Patrick Vieira eyes future job as Manchester City coach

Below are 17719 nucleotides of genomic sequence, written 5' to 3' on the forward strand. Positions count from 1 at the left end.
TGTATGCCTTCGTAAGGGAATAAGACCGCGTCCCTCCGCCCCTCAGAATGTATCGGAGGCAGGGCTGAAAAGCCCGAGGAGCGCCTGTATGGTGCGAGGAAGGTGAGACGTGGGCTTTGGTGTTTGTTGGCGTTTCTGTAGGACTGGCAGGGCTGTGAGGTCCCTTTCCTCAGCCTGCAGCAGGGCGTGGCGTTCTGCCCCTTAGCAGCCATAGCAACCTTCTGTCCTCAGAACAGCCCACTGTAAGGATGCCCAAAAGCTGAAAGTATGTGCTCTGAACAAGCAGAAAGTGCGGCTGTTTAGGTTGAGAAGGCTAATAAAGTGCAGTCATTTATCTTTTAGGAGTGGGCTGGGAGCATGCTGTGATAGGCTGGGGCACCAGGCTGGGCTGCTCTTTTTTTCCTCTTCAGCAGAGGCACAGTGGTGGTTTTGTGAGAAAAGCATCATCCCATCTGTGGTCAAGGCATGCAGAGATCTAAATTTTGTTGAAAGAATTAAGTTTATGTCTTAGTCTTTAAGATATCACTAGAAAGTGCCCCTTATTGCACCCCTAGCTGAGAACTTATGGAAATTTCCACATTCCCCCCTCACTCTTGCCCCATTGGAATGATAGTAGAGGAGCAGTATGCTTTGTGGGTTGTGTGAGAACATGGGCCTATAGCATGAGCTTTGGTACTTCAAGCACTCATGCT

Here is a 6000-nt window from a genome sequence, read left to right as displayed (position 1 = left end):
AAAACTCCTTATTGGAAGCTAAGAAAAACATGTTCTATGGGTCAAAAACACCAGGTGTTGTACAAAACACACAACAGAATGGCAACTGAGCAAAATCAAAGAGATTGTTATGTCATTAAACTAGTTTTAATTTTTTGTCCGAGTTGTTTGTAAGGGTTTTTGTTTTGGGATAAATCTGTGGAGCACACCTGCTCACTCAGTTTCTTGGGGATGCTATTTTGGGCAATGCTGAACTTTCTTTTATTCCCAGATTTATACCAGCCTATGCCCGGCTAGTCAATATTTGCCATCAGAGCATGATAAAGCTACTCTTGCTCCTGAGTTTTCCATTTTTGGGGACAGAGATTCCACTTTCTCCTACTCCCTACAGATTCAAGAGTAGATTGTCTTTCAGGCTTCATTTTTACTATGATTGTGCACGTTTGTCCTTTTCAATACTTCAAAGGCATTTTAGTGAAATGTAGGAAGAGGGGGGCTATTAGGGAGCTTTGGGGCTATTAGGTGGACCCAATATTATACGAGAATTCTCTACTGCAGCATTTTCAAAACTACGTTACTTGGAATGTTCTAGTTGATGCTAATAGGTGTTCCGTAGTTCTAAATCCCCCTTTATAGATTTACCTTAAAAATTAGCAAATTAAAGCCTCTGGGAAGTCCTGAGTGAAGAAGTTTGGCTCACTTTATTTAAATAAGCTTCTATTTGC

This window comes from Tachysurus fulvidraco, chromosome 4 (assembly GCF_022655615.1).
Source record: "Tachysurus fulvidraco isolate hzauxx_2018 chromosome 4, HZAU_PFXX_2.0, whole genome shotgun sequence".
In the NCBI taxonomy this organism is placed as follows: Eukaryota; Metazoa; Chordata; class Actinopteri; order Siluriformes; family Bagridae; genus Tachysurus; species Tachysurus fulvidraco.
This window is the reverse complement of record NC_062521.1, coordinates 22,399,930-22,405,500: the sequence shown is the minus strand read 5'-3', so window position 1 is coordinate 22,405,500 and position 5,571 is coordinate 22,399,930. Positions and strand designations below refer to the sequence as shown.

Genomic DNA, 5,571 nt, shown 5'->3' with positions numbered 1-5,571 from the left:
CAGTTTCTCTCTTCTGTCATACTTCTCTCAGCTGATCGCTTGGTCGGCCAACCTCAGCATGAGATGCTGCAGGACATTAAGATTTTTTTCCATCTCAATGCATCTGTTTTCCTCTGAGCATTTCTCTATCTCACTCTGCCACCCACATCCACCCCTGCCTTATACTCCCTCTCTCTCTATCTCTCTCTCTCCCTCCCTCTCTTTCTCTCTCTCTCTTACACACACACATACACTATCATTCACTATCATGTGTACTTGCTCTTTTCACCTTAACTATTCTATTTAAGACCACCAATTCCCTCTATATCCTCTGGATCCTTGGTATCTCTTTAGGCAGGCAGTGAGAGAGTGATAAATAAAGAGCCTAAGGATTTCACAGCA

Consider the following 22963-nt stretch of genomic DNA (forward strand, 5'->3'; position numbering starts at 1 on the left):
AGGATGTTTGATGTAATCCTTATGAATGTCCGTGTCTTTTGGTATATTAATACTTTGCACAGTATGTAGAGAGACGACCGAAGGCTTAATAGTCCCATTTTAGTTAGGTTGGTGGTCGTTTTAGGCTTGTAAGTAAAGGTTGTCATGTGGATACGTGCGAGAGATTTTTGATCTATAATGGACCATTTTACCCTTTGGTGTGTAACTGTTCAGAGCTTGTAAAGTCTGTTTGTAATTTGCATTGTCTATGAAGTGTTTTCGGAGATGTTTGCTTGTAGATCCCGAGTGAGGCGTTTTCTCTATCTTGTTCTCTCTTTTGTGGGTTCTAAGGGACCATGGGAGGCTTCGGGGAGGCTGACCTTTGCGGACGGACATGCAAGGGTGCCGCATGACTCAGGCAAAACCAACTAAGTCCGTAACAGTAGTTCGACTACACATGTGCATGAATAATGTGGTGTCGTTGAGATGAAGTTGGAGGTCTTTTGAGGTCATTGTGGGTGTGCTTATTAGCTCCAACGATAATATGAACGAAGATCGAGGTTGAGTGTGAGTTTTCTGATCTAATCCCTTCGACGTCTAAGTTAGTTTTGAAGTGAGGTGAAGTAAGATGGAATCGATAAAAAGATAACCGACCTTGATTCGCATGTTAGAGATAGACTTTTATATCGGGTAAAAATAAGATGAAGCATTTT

Better than any of his detractors, the Frenchman knows that his days as the totemic pillar of a Premier League midfield are finished. Already Vieira is looking to the future. Indeed, his move to Manchester City is understood to be motivated less by a nostalgia for his Arsenal achievements, or any desire to revive those days of yore, than by a strategy to develop the next phase of his career in coaching. Related ArticlesTime running out for Petrov at CityWenger nearly re-signed VieiraVieira: I can help City to win title this yearAlan Smith: Vieira gamble a test of Mancini's judgmentPatrick Vieira completes Man City moveTransfer TalkHis likely debut against Blackburn on Monday night should be read as a first step towards his acceptance into the backroom team of Roberto Mancini, the man who was his mentor at Inter Milan. There is more than one way in which Vieira can act as a conduit for Mancini. His natural mould as a midfield enforcer means the manager's messages can be imparted with extra emphasis. His equal fluency in Italian and English surely helps, too. But so limited is the 33 year-old's shelf life on the pitch that, as part of a City deal that could run for 18 months or more, a role off it is also envisaged. "Patrick knows me and my staff well," Mancini said, upon unveiling Vieira at Eastlands. That he does: he enjoys an easy bonhomie with the Italian, despite the injury traumas that beset him at Inter, and can claim intimate knowledge of the methods of Fausto Salsano and Ivan Carminati, the trusted nerazzurri lieutenants whom Mancini brought to England. Should he fulfil his stated aim of inspiring City to a top-four finish this season, thus protecting his manager's job as well as his own, he could have a chance to know them even better, on the training pitch and in the dugout. Think of it as the Dennis Bergkamp role. Only last month Vieira's former Dutch team-mate, and fellow alumnus of Arsenal's 'Invincibles' season, was linked to a return to North London in a coaching capacity. Arsène Wenger denied the rumour but tellingly praised Bergkamp's leadership abilities, indicating that such a role could yet be found for him. The same applies to Vieira. A consummate captain since the day he led Cannes aged just 19, Mancini's latest signing wants to take his talismanic influence a stage further. He should find fertile ground for this ambition at City, if rumours of an awkward dynamic between Mancini and assistant Brian Kidd are any gauge. Kidd's appointment at the same time as Mancini's had the feel of a sentimental one, providing some English grit to temper the surfeit of Latin sophistication. Vieira would unquestionably be a better fit: his authority would go unchallenged by any of the players, and he could offer assistance of the same uncomplicated sort with which Stuart Pearce has furnished Fabio Capello. At a stroke, the dressing room would be a livelier place. Mancini has made it his business to promote talkers in his team he wants to hear more than the jabbering of Craig Bellamy to redress impressions of timidity. He has described Vieira as City's version of John Terry, although Vieira himself might prefer to be bracketed with a certain contemporary called Roy Keane. Teams were never quiet when those two were in their pomp. The spectacle of Mancini at the helm is comforting for Vieira. While their three-year Inter relationship was not the most fruitful, as Vieira lost his first-team place to Olivier Dacourt, it was underpinned by a mutual appreciation that he never detected from Mancini's successor, Jose Mourinho. The Portuguese would articulate his midfielder's injury problems in blunt terms, even admitting last week that Vieira had played "his last game" for Inter. At least Vieira can be guaranteed front-line opportunities by Mancini, which could, given the conspicuous lack of backbone in the French national team, cement yield a regular place among Les Bleus in time for the World Cup. He has identified a return as one of the forces compelling him to keep playing. It will be fascinating to watch Vieira's City assimilation from a tactical point of view. Mancini has made changes to the formation, abandoning Mark Hughes' beloved model of 4-2-3-1 in favour of a 4-4-2 system that supports those ravenous front men, Bellamy and Carlos Tévez. Vieira, however, would function best as a 'screen' at the centre of a midfield three, flanked, in all probability, by Gareth Barry and Nigel de Jong. The task is tantalising, if daunting: can Vieira, with rickety knees and declining pace, possibly hope to compete with De Jong, eight years younger and coveted by Real Madrid? The answer is uncertain, but there may be an alternative. When Wenger admitted last summer that he would consider working with Vieira again at Arsenal, it was believed to be with an outlandish plan in mind: namely, to retrain him as a centre-back. As incongruous as this might appear, such a conversion would serve a purpose at City, where the struggles of Joleon Lescott in central defence have been all too apparent. Mancini, it seems, may have had a more subtle agenda for inviting parallels with Chelsea's Terry. But Vieira, in this chapter and the ones beyond, is defiantly committed to remaining his own man.
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